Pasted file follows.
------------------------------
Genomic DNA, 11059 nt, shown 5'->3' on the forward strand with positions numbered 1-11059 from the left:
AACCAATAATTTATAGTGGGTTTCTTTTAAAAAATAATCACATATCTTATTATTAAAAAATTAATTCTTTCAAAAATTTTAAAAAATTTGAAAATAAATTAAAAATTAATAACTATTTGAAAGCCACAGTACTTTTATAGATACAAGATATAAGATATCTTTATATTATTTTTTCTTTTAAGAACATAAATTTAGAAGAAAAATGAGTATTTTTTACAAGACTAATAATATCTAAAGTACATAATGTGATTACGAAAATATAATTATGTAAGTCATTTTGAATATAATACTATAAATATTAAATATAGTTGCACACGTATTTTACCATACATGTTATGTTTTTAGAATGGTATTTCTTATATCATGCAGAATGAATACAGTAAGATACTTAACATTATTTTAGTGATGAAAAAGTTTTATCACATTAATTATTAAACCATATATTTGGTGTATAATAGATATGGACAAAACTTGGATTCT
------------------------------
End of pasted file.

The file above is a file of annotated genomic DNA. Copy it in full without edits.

Genomic DNA, 11059 nt, shown 5'->3' on the forward strand with positions numbered 1-11059 from the left:
AACCAATAATTTATAGTGGGTTTCTTTTAAAAAATAATCACATATCTTATTATTAAAAAATTAATTCTTTCAAAAATTTTAAAAAATTTGAAAATAAATTAAAAATTAATAACTATTTGAAAGCCACAGTACTTTTATAGATACAAGATATAAGATATCTTTATATTATTTTTTCTTTTAAGAACATAAATTTAGAAGAAAAATGAGTATTTTTTACAAGACTAATAATATCTAAAGTACATAATGTGATTACGAAAATATAATTATGTAAGTCATTTTGAATATAATACTATAAATATTAAATATAGTTGCACACGTATTTTACCATACATGTTATGTTTTTAGAATGGTATTTCTTATATCATGCAGAATGAATACAGTAAGATACTTAACATTATTTTAGTGATGAAAAAGTTTTATCACATTAATTATTAAACCATATATTTGGTGTATAATAGATATGGACAAAACTTGGATTCT